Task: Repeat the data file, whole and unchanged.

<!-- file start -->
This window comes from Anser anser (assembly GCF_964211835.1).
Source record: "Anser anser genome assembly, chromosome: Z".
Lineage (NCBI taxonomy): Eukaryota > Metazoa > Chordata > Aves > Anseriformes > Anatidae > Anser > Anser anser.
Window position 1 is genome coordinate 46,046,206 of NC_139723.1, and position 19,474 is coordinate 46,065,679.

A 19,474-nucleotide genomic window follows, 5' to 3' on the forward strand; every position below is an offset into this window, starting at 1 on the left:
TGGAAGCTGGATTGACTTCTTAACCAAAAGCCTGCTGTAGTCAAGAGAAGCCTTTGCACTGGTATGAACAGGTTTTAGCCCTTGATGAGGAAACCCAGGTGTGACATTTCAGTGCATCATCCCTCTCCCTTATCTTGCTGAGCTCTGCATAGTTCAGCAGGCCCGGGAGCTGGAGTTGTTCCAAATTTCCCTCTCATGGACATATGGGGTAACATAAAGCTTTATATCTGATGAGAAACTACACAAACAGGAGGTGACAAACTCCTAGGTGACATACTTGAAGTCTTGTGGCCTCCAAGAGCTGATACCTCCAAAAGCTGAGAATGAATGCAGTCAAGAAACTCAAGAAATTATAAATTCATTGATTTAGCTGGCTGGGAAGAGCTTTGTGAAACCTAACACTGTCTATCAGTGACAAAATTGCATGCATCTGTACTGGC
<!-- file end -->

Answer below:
This window comes from Anser anser (assembly GCF_964211835.1).
Source record: "Anser anser genome assembly, chromosome: Z".
Lineage (NCBI taxonomy): Eukaryota > Metazoa > Chordata > Aves > Anseriformes > Anatidae > Anser > Anser anser.
Window position 1 is genome coordinate 46,046,206 of NC_139723.1, and position 19,474 is coordinate 46,065,679.

A 19,474-nucleotide genomic window follows, 5' to 3' on the forward strand; every position below is an offset into this window, starting at 1 on the left:
TGGAAGCTGGATTGACTTCTTAACCAAAAGCCTGCTGTAGTCAAGAGAAGCCTTTGCACTGGTATGAACAGGTTTTAGCCCTTGATGAGGAAACCCAGGTGTGACATTTCAGTGCATCATCCCTCTCCCTTATCTTGCTGAGCTCTGCATAGTTCAGCAGGCCCGGGAGCTGGAGTTGTTCCAAATTTCCCTCTCATGGACATATGGGGTAACATAAAGCTTTATATCTGATGAGAAACTACACAAACAGGAGGTGACAAACTCCTAGGTGACATACTTGAAGTCTTGTGGCCTCCAAGAGCTGATACCTCCAAAAGCTGAGAATGAATGCAGTCAAGAAACTCAAGAAATTATAAATTCATTGATTTAGCTGGCTGGGAAGAGCTTTGTGAAACCTAACACTGTCTATCAGTGACAAAATTGCATGCATCTGTACTGGC